• Blood Cancers
  • Genitourinary Cancers
  • Brain Cancer
  • Breast Cancer
  • Childhood Cancers
  • Gastric Cancers
  • Gynecologic Cancer
  • Head & Neck Cancer
  • Immunotherapy
  • Leukemia
  • Lung Cancer
  • Lymphoma
  • Myeloma
  • Rare Cancers
  • Sarcoma
  • Skin Cancer
  • Thyroid Cancer

More Than 75% of Cancer Survivors, Patients Express Wanting Employers to Implement Vaccine Mandates, Other Safety Precautions Before Returning to In-Office Work


The survey results also showed that those who have received a cancer diagnosis have faced more setbacks when it comes to working during the pandemic.

A majority of cancer survivors and patients reported feeling more comfortable returning to an in-office work setting during the COVID-19 pandemic if their workplace instituted vaccine mandates and took more safety precautions.

The findings come from a survey conducted by The Harris Poll, a market research and analytics company. And Wakefield poll results demonstrated a further setback for Black and Hispanic cancer survivors and patients in the workplace during the pandemic which included fear of potential outcomes from disclosing a cancer diagnosis and an effect on finances.

Rebecca V. Nellis, executive director of the nonprofit Cancer and Careers, told CURE® in an interview that work gives cancer survivors and patients a sense of normalcy, so to have uncertainty during the pandemic has been challenging for this community.

“The pandemic and its safety challenges have hit (the cancer) community especially hard,” she said. “As we see in the survey, 78% of survivors have had their work circumstances impacted by COVID 19. The new work-world hasn’t crystallized yet. Back-to-office keeps getting pushed back. Those who are already back in person, or those without remote options who never stopped going onsite for their job, have to face constantly changing protocols. There is just so much uncertainty.”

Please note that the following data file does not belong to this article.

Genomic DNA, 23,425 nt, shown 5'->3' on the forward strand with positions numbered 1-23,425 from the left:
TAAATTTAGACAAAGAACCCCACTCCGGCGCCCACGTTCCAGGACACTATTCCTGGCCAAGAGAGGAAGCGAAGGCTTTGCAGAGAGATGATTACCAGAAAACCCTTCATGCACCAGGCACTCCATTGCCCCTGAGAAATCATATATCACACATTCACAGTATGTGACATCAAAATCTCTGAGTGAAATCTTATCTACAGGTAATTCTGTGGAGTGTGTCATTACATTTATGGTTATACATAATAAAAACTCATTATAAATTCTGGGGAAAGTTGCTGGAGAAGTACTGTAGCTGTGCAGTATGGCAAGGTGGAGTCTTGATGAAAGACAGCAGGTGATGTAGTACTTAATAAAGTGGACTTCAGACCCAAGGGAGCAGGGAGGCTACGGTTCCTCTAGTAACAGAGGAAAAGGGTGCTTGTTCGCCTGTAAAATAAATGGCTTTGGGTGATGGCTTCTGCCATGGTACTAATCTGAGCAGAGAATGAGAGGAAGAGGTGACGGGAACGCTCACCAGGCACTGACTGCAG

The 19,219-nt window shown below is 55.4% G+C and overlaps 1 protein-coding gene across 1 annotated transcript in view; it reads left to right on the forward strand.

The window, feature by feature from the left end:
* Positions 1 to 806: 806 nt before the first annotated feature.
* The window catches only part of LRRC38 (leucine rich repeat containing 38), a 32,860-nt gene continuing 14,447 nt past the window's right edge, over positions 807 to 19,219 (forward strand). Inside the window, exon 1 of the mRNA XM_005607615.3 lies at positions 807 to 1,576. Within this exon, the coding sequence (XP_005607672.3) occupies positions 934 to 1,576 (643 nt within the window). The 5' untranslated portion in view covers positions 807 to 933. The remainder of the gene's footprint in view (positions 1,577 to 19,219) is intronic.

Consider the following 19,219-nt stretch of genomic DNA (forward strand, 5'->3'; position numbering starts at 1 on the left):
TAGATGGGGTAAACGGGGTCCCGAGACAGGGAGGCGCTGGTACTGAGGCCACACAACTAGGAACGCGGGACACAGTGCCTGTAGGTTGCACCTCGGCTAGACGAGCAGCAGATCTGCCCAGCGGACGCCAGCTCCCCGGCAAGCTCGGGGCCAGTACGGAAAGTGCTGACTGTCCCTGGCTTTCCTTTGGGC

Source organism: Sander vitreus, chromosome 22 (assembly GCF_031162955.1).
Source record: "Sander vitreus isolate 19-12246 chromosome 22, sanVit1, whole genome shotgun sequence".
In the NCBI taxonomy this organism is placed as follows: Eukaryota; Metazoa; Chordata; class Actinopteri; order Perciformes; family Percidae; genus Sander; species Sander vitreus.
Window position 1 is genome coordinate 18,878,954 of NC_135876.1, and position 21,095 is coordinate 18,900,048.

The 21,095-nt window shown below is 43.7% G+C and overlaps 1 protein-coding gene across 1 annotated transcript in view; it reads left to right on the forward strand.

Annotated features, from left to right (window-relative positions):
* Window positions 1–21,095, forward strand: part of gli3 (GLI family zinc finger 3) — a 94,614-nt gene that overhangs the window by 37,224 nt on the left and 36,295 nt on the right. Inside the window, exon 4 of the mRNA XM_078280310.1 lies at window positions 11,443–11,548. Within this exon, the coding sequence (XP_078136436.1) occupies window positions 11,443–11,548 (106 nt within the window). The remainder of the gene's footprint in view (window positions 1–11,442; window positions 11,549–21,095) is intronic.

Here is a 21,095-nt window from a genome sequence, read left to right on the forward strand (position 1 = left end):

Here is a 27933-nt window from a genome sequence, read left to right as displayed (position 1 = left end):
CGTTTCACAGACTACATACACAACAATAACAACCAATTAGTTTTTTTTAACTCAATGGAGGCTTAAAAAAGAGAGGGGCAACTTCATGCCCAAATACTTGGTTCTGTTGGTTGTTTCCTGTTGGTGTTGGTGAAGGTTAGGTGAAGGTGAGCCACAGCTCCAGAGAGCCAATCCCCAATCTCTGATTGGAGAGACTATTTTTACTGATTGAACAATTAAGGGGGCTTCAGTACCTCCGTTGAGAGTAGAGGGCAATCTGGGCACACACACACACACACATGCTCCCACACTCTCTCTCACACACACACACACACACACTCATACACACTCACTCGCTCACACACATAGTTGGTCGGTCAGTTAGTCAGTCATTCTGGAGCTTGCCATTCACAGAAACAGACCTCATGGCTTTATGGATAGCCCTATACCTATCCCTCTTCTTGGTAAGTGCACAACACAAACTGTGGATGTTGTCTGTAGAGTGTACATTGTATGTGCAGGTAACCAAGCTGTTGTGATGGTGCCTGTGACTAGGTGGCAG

The Consequences of COVID-19

Seventy-one percent of 876 respondents who have received a cancer diagnosed expressed a desire to work. Although going back to work may be hard for someone who has been diagnosed with cancer, the top reasons respondents reported in doing so included providing normalcy (69%), feeling productive (59%) providing a routine (55%) and keeping their mind off cancer (50%).

“This reminds us how important work is for so many, regardless of a mammoth shift in our culture and workforce like COVID,” Nellis said.

The question remains, how has the pandemic affected the feelings of patients with cancer regarding safety in the workplace? The findings showed that 81% of participants reported that they understood the safety precautions at work, but that 38% still feared contracting COVID-19 as a result of returning to an in-office setting.

To feel safe at work, 78% of respondents said it is important for their employers to implement a vaccine requirement. Additionally, more than half of respondents said there should be thorough cleaning of workspaces (65%), available cleaning and sanitation supplies (62%), and a mask mandate (58%).

Nellis said that the people in the cancer community feel strongly about these safety precautions because they want to be working, but they also feel strongly about keeping their health a top priority.

“Like a majority of Americans, cancer patients and survivors want to be able to safely participate in work, whatever form that takes,” she said. “They don’t want to have to choose between their health and their job, and they shouldn’t have to. No one should.”

A Silver Lining

One of the benefits of the COVID-19 pandemic, according to the Cancer and Careers report, is this newfound shift to remote work.

That’s because prior to the pandemic, 46% of respondents reported taking extra days off during their time of diagnosis, while 29% said they had to reduce their work schedules and 23% had requested flexible scheduling and remote working (23%).